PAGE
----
I wake up at 6:45 with little feet pressed into my shoulder blades, my body contorted into the shape of an L as I try to avoid my black lab and the two kids who joined me in bed sometime in the middle of the previous night. I tiptoe into the bathroom to avoid waking them. I pull some clothes off the floor and brush my teeth before racing downstairs to turn on the griddle. I count out six pieces of bacon.
It’s seven a.m., seventy-two minutes between this moment free of little voices and the one where we all need to be in the car ready to go.
“I smell yummy,” my two-year-old shouts, likely still tossing around on the floor of my bedroom. He’s awake.
I flip the bacon pieces and chug the almond milk latte.
“I want pancakes,” my six-year-old yells. I sigh. I pull out the flapjack mix and dump in some water, whisking to the desired consistency and then pouring the mixture on the griddle to cook in the bacon grease.
I scan the refrigerator for packable lunches. No peanut butter, no sugar – school rules. I wash the grapes and stuff into Ziploc baggies, hoping today isn’t the day the school is monitoring plastic usage again. I add in a squeezable applesauce, organic fruit snacks, turkey rolled up around a slice of cheese. I forgot to re-freeze the ice block the day before, so I pull out a first aid pack and tuck inside the lunchbox.
I flip the pancakes onto unbreakable plates and pour syrup over the top.
“Mommy, cut,” my son says.
My oldest’s voice spins as he spits out the words “snow, snow, something, snow.” The forecast calls for snow pants, and I remember to shove their extra gear into plastic bags and into the front passenger seat.
Half-eaten pancakes stick to the plates as the boys leave the table and dump the Legos onto the carpet in the living room. I wet a paper towel and race behind them, wiping fingers, lips, and shirts.
We sprint out the door with five minutes until school starts, and I strap them into their car seats. Wait, one of them doesn’t have shoes. I plod back into the house, look around the floor, locate boots peeking out from under the couch, and leave.
I drop the oldest off in his Kindergarten classroom, the youngest sitting at the art table tracing stencil letters. I cajole him out of the school and buckle him back in his car seat after he yells at me “I do it.”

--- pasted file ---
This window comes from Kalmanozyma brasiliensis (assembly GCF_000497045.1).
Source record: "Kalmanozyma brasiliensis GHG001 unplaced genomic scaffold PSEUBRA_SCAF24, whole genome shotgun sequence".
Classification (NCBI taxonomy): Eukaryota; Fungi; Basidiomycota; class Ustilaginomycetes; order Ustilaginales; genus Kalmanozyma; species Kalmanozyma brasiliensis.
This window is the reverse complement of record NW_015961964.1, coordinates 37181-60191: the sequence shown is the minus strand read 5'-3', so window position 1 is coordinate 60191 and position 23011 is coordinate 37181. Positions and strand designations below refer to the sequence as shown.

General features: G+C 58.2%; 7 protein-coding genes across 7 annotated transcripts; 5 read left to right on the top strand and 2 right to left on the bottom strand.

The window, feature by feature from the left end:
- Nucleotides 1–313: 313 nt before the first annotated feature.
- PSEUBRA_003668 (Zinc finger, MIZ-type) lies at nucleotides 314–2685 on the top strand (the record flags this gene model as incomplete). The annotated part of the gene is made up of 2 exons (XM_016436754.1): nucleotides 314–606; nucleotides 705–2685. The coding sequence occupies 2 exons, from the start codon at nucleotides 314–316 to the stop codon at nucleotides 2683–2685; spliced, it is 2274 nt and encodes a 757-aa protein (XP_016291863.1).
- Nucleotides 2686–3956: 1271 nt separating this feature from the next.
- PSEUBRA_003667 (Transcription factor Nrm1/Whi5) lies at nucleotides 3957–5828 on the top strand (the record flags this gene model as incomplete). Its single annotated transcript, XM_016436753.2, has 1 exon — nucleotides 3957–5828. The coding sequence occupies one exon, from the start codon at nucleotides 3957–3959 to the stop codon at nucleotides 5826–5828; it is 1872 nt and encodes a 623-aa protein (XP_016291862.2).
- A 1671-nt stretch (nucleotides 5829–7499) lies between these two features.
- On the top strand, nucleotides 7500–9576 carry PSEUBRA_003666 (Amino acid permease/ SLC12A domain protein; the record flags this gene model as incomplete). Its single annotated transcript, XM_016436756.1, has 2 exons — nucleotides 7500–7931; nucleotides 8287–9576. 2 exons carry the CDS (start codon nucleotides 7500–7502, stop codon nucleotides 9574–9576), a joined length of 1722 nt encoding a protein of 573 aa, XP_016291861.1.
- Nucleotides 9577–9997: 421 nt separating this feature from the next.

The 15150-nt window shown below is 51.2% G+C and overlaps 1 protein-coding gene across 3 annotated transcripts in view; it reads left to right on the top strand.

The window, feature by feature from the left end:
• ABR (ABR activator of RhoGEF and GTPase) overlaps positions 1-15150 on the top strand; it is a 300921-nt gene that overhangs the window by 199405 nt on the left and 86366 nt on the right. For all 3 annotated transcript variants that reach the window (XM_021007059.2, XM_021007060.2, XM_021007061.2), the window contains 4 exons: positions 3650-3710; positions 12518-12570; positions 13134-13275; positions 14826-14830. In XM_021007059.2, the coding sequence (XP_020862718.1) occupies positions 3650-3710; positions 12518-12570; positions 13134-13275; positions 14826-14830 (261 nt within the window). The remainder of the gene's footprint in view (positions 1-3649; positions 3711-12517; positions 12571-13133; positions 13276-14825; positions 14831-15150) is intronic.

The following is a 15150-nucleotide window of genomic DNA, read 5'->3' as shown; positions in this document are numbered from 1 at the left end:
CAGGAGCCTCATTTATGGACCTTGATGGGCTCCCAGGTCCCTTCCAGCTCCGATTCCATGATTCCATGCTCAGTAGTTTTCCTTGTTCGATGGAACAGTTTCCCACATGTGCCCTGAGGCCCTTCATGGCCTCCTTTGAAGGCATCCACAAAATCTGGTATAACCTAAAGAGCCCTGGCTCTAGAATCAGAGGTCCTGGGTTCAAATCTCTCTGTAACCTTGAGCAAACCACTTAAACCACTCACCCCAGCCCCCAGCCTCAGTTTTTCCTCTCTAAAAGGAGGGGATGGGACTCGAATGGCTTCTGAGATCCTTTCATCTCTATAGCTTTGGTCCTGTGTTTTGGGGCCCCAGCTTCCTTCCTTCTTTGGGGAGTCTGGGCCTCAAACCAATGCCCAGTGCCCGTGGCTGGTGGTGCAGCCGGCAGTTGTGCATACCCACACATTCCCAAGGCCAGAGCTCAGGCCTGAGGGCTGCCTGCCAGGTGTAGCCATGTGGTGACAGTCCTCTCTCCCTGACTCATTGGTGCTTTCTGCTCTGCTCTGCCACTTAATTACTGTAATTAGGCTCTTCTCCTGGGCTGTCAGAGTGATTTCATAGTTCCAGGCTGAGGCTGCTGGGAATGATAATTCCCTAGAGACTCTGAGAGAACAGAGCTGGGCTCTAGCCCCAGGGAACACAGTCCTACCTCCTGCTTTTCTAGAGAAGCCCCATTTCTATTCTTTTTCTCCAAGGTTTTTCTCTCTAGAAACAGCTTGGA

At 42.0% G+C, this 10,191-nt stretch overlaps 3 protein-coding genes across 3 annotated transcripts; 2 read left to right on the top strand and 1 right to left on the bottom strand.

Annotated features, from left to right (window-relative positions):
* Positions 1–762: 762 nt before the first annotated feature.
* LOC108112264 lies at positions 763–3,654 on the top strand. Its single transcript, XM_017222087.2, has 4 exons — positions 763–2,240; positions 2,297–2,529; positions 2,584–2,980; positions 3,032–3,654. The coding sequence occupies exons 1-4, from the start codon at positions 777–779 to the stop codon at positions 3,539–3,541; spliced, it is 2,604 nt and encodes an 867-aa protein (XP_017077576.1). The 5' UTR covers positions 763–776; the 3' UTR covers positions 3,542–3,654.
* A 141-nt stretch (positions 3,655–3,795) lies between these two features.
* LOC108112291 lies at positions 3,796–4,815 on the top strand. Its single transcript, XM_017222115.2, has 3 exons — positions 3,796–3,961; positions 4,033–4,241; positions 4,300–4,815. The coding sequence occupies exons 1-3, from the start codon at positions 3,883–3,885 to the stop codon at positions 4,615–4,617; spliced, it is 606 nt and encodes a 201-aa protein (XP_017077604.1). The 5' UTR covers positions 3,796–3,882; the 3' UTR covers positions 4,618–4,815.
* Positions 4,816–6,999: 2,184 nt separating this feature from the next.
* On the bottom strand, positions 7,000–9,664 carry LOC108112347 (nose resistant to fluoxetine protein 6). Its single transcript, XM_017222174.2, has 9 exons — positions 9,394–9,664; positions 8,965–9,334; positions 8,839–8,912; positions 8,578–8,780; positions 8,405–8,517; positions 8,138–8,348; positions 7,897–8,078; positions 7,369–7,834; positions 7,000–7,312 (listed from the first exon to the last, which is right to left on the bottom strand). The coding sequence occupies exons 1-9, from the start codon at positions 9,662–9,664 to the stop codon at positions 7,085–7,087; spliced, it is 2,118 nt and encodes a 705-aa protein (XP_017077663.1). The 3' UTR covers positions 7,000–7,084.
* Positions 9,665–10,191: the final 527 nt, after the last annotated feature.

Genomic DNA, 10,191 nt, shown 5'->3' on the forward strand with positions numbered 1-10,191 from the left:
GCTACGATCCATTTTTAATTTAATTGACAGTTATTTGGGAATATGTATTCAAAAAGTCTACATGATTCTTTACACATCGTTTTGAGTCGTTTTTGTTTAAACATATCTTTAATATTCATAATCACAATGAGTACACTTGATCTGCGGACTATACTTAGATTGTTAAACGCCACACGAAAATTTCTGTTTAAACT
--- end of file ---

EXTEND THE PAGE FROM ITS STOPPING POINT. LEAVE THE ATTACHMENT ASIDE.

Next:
Cars rush past me as my youngest tells me a story over the noise of the radio about a froggie he wishes he had in the backyard.
I run through my to-dos in my head: review website content, finish coding two pages, approve invoices, read one or two essays for the online writing workshop, write five hundred words, toss in some laundry, fold it, pick up dog food and chocolate milk.
We unload in front of my youngest’s pre-school, hugging, kissing, high fiving as he closes the door behind me.
I sit in my car, leaning against the headrest and turn off the radio. I crave silence.
I open my eyes as the snow begins to fall.
Suddenly, the city takes a collective breath. Cars slow down. I don’t even slow down for safety necessarily; the world just feels like it’s a little slower.
I drive back toward my house, watching the snowflakes burst open against my windshield, one by one by one.
I need to do that website, but maybe I can send it over by tomorrow morning. The dog food is important, but we still have a couple of days of dry kibble.
At home, I sit in my office, watching the snowflakes pour from the clouds. I close my laptop. It is quiet, still. Even the wind is muffled. The tree branches huddle together. The beautiful fall colors are covered; all is white. Perhaps it is the monotone that allows our brains to slow down, just for a moment. I’m not even sure what’s on my list anymore. The earth builds itself up, one layer at a time, the snow a temporary accent to its molten foundation. I walk into the living room and turn on the switch that lights up the fireplace. I pull up a blanket. I take a deep breath. It is the only sound. Today, right now, everything pauses. The chaos, the speed, will return. Of that I am always sure. But for now, I watch the world cover itself in stillness.
Brooke Linville is a single mom writer in Boise, Idaho. She has been published in Chicken Soup for the Soul, Idaho Statesman, Virginian-Pilot, and Women’s eNews. When she isn’t looking for lost shoes or decluttering backpacks, she can be found onstage telling true stories or ruminating over her next book. Online, she lives as @brookelinville on Facebook, Twitter, and Instagram.